A Letter from Ireland:

The Last Resident of an Irish Island


A look at Omey Island: Surrounding the shores of the Isle of Ireland are many smaller Irish islands, each with their own unique heritage, surnames and customs. As the need for jobs and opportunities have forced the islanders to the mainland, the smaller islands struggle to remain populated.

Céad Míle Fáilte – and welcome to this week’s Letter from Ireland. How are things going in your part of the world today? That’s an interesting question to ask in this day and age as we all seem to be facing our challenges both locally and globally. It is a little chilly this morning in County Cork, but that’s typical of the weather we get as autumn creeps up on us.

I’m having a cup of Barry’s Tea as I write, and I do hope you’ll have a cup of whatever you fancy yourself as we start into today’s letter.

As you probably know, Ireland itself is an island – not much larger than a middling-size state in north America or Australia. However, there are many smaller islands to the north, south and west of the mainland – and many of these dots of land in a wild Atlantic ocean had their own inhabitants, culture and customs for many hundreds of years. We are going to turn our attention to just one of these islands in today’s letter.

Omey Island at the Edge of Connemara.

The island of Omey lies off the coast of Connemara – an area to the west of Ireland that covers parts of Counties Mayo and Galway in the province of Connaught. This was the region that Cromwell referred to in the 1600s when he “invited” leading Gaelic families to leave more fertile areas of the East and go to “Hell or to Connaught”. Maybe you have travelled from Galway to the town of Clifden? Or up along the coast to County Mayo? If so, you have looked at the wide, open beauty of the mountains and lakes – but maybe you’ve also noticed that the land is full of rock and bogs. You may have even seen Omey island only a few hundred yards from the mainland. Omey was one of hundreds of Irish islands that were inhabited down through the centuries – hitting a population peak during the 1840s until dwindling down to a few year-round residents by the 1970s.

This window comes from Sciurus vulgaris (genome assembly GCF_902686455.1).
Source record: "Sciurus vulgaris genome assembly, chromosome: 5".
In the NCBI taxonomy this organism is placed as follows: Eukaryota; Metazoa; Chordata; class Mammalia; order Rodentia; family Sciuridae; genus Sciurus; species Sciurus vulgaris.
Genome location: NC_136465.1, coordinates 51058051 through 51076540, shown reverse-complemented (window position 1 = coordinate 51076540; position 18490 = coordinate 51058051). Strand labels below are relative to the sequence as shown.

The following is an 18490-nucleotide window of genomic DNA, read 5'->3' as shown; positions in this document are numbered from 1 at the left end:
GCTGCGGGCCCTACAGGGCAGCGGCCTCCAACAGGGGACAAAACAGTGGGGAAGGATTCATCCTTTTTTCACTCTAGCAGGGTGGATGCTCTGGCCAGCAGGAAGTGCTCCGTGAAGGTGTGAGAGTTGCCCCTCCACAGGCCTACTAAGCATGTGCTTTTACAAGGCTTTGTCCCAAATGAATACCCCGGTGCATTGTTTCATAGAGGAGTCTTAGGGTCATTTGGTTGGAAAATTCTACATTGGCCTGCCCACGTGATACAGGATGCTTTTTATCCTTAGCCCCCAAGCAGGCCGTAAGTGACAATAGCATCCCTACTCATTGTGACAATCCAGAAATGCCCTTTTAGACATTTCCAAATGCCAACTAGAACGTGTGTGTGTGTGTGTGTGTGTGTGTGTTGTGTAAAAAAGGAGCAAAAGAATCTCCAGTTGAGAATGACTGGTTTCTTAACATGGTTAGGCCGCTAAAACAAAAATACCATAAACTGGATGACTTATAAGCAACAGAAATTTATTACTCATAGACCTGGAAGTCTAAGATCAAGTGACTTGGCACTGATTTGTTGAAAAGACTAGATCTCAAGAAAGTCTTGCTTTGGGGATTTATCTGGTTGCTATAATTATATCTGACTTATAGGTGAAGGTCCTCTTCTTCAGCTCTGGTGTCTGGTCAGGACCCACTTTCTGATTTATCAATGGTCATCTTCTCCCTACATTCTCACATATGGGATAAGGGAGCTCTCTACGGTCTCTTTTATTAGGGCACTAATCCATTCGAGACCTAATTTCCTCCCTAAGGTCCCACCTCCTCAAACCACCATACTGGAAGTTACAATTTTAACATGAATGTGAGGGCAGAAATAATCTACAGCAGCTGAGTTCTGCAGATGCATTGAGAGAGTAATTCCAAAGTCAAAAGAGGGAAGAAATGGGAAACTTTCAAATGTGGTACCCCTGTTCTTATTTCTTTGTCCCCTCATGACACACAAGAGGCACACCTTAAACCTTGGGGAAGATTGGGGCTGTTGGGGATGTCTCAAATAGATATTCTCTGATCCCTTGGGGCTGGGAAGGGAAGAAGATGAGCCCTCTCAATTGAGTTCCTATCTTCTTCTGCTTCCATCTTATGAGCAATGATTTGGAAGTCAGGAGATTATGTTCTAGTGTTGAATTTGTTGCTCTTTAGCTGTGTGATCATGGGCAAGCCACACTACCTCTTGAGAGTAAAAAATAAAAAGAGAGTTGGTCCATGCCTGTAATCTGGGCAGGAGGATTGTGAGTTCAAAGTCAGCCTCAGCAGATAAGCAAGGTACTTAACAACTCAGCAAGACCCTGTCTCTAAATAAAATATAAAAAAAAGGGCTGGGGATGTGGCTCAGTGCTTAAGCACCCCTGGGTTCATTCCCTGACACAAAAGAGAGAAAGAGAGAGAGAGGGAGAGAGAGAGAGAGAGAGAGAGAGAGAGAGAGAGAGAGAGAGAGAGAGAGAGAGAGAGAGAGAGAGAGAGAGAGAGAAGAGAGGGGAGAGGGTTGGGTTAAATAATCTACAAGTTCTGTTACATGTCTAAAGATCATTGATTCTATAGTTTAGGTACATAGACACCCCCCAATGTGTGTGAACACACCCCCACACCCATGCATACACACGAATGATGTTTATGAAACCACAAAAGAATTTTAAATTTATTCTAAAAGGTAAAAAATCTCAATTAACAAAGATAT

A branch of the O’Tooles of Leinster made their way westward during the 1500s, and settled around the island of Omey – a small tidal island close to the modern town of Clifden. They were “guests” of the ruling Connemara O’Flaherty chieftains and married into families up and down the Connemara coast. At the time of the Cromwellian transplantations in the 1600s, Omey island was taken from the O’Tooles and divided between the Browne and D’Arcy families.

A Typical Connemara Scene

If we skip forward to the 1901 census, there were still over a hundred residents on the island – people withfamily names such as:

Faherty, McLoughlin, Walsh, Powell, Cohil, King, Mongan, Cloonan, Conneely, Bodkin, Kearney, Lydon and Molloy.

Are any of your Irish family names listed here?

Would you like to add your Irish surname to our list? Signup for your free weekly Letter from Ireland by clicking here.and we’ll let you know how to join in the fun!